At twenty-four, Deborah Good was living in Philadelphia, Pennsylvania, when her life was hit suddenly with unexpected, terrible news. She was standing next to her dad who lay in a stretcher outside the emergency room, when Doctor Noel filled them in: The CT-scans showed a mass on his left adrenal gland, spots on his lungs and liver.
It was, they would learn, a rare and aggressive form of cancer called adrenocortical carcinoma. In the tumultuous week that followed the diagnosis, Deborah moved back in with her parents, Betty and Nelson Good, in Washington, D.C. She joined with her mom in caring for her dad as best they knew how.
As Nelson approached death, Deborah spent hours sitting with her dad as he reflected back on the interlocking pieces of his unconventional job life. Admittedly, Nelson was neither a saint nor a celebrity and, by many measures, was a rather ordinary guy, yet he lived with a humble integrity and a commitment to others that touched many people. During his four decades in the city, he became committed to building small communities and organizations—a radical act in a world increasingly dominated by the belief that bigger was better.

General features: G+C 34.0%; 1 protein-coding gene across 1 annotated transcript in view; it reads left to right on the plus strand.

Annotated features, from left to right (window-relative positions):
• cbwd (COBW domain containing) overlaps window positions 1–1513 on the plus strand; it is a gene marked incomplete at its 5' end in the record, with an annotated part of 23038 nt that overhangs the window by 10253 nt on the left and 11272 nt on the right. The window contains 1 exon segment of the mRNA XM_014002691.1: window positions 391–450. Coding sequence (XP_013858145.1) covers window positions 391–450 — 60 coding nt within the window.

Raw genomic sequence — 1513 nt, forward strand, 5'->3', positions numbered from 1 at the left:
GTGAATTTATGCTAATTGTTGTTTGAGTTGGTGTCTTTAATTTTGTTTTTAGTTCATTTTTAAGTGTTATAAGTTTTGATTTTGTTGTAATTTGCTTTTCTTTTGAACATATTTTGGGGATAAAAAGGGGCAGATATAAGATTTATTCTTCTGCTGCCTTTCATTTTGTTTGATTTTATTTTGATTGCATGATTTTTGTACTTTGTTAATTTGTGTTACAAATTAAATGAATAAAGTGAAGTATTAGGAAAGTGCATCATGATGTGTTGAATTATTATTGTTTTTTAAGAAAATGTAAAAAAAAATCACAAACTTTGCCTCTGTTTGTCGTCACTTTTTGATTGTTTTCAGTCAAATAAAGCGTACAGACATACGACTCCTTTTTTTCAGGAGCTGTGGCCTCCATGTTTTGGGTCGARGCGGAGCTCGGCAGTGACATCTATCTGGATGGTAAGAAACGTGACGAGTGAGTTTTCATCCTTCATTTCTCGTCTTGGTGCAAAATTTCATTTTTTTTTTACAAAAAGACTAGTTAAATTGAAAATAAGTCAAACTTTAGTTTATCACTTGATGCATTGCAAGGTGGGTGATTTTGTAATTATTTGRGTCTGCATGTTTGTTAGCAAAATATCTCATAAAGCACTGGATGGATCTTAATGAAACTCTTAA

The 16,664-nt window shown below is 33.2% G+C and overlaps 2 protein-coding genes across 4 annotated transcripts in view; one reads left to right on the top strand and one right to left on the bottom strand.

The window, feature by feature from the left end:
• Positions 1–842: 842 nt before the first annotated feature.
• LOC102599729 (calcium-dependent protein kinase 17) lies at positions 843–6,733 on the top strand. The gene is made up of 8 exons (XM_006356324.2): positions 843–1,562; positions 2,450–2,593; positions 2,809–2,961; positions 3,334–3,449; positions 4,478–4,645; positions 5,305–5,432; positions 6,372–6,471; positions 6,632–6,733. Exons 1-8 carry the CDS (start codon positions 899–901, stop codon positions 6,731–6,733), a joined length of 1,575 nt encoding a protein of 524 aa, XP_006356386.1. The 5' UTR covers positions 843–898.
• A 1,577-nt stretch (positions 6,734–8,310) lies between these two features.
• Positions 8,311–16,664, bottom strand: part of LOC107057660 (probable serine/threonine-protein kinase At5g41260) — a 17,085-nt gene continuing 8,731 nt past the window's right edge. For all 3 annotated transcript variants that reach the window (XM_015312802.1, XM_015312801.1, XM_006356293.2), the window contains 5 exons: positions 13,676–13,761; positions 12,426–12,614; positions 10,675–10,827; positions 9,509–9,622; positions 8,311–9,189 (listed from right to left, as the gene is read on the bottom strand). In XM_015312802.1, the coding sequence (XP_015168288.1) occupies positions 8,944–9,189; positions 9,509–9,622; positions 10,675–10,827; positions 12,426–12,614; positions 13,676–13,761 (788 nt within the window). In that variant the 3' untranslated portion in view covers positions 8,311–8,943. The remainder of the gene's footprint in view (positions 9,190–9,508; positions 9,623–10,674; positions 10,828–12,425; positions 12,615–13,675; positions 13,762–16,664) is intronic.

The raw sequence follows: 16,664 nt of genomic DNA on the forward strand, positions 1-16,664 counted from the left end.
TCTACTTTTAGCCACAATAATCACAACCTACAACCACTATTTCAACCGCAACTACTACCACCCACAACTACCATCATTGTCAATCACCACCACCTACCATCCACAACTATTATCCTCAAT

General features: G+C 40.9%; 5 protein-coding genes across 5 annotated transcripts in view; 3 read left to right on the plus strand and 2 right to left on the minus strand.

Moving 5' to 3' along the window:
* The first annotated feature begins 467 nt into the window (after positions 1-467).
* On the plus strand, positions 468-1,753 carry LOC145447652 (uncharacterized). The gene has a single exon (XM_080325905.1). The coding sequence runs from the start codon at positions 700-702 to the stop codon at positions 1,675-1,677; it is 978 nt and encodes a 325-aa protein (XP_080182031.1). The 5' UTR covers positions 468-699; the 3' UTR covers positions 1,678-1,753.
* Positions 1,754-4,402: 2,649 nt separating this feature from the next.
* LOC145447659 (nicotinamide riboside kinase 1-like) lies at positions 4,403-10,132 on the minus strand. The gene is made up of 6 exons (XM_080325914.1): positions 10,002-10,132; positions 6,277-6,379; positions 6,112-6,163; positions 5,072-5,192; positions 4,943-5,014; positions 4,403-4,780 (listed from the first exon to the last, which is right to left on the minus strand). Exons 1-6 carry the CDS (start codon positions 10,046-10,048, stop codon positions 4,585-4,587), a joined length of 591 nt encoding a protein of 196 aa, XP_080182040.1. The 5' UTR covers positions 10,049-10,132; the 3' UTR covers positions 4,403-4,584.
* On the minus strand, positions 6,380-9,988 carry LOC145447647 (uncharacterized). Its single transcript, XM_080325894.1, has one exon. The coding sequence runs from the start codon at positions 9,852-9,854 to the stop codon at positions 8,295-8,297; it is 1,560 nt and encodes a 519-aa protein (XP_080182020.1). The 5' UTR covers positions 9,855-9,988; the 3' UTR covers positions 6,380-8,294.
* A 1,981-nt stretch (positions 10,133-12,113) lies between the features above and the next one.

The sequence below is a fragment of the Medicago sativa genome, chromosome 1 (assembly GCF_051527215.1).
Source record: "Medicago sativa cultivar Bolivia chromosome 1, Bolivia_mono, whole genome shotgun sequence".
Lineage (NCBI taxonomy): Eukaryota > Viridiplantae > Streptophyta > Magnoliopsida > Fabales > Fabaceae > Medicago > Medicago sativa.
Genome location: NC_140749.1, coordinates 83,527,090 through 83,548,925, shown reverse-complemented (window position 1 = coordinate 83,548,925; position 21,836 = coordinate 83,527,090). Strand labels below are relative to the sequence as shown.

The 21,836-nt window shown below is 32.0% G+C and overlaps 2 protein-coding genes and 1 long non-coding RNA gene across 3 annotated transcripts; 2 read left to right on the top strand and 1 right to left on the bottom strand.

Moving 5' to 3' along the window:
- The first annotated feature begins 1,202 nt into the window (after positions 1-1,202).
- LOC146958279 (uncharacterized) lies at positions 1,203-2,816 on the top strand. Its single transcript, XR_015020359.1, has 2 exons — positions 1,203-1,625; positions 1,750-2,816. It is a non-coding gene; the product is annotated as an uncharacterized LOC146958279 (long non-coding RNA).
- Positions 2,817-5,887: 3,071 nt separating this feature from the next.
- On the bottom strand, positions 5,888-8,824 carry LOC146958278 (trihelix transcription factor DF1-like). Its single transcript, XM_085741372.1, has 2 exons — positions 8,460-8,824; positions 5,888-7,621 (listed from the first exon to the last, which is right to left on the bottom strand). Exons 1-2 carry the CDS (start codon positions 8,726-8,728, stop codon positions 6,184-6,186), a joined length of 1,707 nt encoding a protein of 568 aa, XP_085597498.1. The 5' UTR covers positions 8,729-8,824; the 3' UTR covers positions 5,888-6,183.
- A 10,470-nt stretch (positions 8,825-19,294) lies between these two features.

From his spot on a padded green recliner, Nelson told the stories, one at a time, of seven projects, communities, and organizations he had cared deeply about: a neighborhood community center, an experiential education program for college students, an alternative day school for foster children, a retreat center, a house church, a historic building restoration, and a unique house renovation.
He moistened his mouth with
water as he spoke, and Deborah listened, took notes, and tape-recorded
their conversations. Later, she would add her own reflections in
between his. The resulting memoir is a unique intertwining of a
father’s history-telling with a daughter’s personal journey of
remembrance, loss, and grief.
Copyright © 2008 by Cascadia Publishing House LLC